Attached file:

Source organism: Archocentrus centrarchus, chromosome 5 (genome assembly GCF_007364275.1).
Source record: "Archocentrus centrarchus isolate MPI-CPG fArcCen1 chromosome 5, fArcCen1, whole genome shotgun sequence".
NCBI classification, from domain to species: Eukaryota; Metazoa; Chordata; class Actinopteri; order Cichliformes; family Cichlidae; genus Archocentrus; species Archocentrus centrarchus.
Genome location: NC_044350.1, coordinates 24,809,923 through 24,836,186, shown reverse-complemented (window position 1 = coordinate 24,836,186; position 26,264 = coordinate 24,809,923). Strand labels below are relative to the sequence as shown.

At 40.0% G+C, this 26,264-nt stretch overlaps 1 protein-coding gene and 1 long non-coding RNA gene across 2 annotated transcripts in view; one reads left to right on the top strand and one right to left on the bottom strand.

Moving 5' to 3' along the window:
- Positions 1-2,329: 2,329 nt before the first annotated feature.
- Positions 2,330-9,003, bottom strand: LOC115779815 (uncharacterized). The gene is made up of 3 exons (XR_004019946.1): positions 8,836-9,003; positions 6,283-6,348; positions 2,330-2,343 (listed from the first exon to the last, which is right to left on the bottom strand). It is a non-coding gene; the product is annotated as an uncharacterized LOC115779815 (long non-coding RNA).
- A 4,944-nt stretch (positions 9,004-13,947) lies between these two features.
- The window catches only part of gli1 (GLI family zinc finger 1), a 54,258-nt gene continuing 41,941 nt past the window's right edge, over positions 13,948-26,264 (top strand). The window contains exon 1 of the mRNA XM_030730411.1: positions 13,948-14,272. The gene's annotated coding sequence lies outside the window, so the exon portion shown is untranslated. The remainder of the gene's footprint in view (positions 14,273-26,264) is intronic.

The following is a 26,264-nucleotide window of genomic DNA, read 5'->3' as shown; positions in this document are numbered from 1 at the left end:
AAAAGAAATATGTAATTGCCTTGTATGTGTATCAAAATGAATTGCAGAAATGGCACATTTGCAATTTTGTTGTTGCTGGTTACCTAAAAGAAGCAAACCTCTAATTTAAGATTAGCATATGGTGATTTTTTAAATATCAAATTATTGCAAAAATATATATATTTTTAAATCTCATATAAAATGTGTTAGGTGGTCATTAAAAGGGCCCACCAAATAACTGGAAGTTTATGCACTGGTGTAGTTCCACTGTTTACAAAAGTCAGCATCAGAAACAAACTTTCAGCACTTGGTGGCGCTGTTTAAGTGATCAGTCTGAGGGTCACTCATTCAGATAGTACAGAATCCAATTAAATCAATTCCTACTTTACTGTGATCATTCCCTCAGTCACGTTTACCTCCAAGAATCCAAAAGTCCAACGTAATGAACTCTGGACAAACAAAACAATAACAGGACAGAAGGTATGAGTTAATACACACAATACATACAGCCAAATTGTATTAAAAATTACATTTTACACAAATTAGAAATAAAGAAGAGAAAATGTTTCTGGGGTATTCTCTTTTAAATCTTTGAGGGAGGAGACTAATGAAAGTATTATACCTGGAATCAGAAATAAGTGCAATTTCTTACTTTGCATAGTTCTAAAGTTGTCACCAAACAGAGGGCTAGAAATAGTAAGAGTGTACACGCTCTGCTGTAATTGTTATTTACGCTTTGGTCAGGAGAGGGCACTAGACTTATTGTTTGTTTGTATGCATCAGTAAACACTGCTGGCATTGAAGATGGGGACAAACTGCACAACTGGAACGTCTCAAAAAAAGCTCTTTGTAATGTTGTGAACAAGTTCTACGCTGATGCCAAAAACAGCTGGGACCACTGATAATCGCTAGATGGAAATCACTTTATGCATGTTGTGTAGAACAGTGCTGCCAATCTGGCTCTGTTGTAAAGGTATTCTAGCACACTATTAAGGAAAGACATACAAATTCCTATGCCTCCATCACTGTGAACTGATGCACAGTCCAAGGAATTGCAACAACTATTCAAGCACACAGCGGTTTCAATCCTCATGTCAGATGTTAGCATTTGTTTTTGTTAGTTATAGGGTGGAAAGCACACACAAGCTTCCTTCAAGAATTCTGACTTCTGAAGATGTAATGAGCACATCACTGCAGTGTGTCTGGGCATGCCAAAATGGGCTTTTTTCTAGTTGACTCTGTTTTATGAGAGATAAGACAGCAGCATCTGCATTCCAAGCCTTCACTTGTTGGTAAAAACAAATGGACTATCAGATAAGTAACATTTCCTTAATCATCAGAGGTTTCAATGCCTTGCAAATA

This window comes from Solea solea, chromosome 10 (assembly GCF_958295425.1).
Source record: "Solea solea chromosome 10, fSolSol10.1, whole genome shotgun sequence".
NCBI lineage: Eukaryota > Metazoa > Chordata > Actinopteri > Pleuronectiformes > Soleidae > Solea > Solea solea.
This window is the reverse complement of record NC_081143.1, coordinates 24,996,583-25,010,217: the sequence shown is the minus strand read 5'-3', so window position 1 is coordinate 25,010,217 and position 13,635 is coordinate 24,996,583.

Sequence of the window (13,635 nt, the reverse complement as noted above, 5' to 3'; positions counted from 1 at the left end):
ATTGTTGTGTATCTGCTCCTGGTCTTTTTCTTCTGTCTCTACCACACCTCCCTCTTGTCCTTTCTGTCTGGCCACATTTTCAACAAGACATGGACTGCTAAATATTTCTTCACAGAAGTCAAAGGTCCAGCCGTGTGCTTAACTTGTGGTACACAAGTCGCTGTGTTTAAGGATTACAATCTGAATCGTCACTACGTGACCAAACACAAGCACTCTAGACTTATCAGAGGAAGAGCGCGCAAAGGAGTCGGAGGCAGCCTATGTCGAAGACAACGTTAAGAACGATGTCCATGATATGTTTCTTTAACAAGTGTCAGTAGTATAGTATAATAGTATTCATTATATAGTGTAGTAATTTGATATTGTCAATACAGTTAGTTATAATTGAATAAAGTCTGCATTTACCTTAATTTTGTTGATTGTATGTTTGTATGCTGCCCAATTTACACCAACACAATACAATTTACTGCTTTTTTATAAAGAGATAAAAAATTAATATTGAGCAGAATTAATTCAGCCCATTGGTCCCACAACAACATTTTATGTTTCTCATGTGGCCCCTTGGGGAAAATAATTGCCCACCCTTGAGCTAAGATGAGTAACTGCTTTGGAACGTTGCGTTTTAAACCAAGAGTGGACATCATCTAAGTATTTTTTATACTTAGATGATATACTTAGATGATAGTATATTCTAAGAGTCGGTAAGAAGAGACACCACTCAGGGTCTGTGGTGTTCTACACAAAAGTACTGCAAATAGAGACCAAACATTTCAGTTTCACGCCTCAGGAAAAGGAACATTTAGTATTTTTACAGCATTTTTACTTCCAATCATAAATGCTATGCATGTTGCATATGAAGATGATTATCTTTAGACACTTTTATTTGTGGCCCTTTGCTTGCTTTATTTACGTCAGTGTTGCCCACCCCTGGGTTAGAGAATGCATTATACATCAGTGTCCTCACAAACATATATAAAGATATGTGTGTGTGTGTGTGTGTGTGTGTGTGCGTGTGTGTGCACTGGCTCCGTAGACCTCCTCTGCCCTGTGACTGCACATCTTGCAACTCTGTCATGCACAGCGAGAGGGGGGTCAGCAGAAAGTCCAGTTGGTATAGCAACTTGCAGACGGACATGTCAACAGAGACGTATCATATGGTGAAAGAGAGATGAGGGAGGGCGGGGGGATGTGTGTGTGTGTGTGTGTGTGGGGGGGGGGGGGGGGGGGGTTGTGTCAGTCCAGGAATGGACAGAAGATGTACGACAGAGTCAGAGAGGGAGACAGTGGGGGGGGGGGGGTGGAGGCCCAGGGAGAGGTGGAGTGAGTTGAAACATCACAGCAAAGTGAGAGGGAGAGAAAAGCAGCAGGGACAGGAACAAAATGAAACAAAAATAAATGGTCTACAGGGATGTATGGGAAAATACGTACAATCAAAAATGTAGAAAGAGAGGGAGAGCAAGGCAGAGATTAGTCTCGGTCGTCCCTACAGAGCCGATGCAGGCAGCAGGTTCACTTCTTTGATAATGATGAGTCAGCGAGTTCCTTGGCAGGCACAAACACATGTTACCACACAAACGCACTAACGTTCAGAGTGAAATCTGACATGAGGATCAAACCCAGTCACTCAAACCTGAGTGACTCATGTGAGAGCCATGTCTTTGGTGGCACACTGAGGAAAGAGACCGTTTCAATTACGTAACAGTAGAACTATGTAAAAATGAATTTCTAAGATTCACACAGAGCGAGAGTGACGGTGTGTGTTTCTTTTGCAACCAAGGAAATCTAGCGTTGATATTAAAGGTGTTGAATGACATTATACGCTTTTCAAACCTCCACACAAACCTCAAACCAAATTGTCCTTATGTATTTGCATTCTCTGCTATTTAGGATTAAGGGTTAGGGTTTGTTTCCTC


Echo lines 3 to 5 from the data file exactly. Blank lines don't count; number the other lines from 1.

NCBI classification, from domain to species: Eukaryota; Metazoa; Chordata; class Actinopteri; order Cichliformes; family Cichlidae; genus Archocentrus; species Archocentrus centrarchus.
Genome location: NC_044350.1, coordinates 24,809,923 through 24,836,186, shown reverse-complemented (window position 1 = coordinate 24,836,186; position 26,264 = coordinate 24,809,923). Strand labels below are relative to the sequence as shown.

At 40.0% G+C, this 26,264-nt stretch overlaps 1 protein-coding gene and 1 long non-coding RNA gene across 2 annotated transcripts in view; one reads left to right on the top strand and one right to left on the bottom strand.